What is Tourette Syndrome?

Tourette Syndrome (TS), or Tourette’s, is a type of tic disorder. Tics are involuntary repetitive movements and/or unwanted sounds. Patients with TS experience tics of different types, including motor tics (movements), vocal tics (sounds), simple tics (involve few muscle groups), and complex tics (involve several muscle groups).

Prevalence of Tourette Syndrome

TS is not considered a rare disease. While the exact incidence of Tourette Syndrome is unknown, it is estimated to affect between 1 in 10 to 1 in 1000 children. It is about 3 to 4 times more likely to affect males rather than females. 


Tics are the hallmark characteristic of Tourette Syndrome. They range from mild to severe, with the latter significantly interfering with communication and daily life. 

Common Motor Tics 

Simple Tics

Complex Tics

Eye blinking

Touching or smelling objects

Head jerking

Repeating observed movements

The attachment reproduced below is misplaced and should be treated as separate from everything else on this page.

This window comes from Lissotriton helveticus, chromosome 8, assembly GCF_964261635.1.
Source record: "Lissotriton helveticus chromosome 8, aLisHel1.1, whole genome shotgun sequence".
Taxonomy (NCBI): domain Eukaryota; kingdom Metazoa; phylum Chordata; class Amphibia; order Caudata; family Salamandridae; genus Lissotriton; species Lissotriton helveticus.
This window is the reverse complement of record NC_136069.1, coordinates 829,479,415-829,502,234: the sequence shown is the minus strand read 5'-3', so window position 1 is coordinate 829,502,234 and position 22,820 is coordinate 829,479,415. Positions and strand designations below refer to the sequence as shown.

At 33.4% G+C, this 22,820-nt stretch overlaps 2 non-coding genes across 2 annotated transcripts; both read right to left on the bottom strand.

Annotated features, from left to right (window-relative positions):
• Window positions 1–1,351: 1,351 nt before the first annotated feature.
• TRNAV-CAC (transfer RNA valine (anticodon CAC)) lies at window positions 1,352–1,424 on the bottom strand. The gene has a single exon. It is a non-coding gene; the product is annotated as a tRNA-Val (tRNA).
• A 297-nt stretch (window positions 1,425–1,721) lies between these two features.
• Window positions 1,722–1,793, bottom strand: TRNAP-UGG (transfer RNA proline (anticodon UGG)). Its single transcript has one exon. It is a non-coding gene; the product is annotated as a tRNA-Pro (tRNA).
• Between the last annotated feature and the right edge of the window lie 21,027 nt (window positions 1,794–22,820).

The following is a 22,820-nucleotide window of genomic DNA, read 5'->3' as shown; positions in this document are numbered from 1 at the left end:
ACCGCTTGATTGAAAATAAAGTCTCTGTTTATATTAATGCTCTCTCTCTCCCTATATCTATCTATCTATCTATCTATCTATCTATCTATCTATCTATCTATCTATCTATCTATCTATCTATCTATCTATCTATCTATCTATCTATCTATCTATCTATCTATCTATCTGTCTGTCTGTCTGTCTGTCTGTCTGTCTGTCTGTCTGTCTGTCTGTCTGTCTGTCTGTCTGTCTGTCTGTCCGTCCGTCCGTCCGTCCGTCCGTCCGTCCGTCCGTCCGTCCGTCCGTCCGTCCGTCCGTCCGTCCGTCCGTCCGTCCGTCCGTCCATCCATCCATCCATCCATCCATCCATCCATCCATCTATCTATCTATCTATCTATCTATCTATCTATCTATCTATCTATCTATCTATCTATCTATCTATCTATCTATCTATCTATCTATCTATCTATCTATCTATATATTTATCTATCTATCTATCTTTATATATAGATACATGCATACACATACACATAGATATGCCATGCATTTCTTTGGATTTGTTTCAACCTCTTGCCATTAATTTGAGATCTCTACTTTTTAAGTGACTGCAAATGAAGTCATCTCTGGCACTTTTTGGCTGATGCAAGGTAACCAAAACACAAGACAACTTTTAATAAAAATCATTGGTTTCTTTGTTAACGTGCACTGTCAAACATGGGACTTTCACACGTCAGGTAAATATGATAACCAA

Shoulder shrugging

Stepping in a certain pattern

Eye darting

Obscene gesturing

Nose twitching

Bending or twisting

Mouth movements


 *Modified from Mayo Clinic website 

Common Vocal Tics

Simple Tics

Complex Tics


Repeating one’s words or phrases


Repeated other’s words or phrases

Throat clearing

Using vulgar, obscene, or swear words



*Modified from Mayo Clinic website


While the exact cause of TS is unknown, it is a complex disorder that is likely a combination of genetic and environmental factors. Neurotransmitters, including dopamine and serotonin, might play an important role. 

Current Treatments

Currently, there is no cure for Tourette Syndrome. Current methods of treatment focus on managing the tics and minimizing their effect on patient’s daily lives. These include education, medications, environment/stress management, behavioral therapy, parent training, and treatment of comorbid conditions (e.g. ADHD and OCD). However, there is a great need for new methods of treatment, and hopefully through investigational studies and clinical trials, severe tics will become manageable.  

Recommended Resources

Tourette Association of America

Centers for Disease Control and Prevention

U.S. National Library of Medicine

Mayo Clinic


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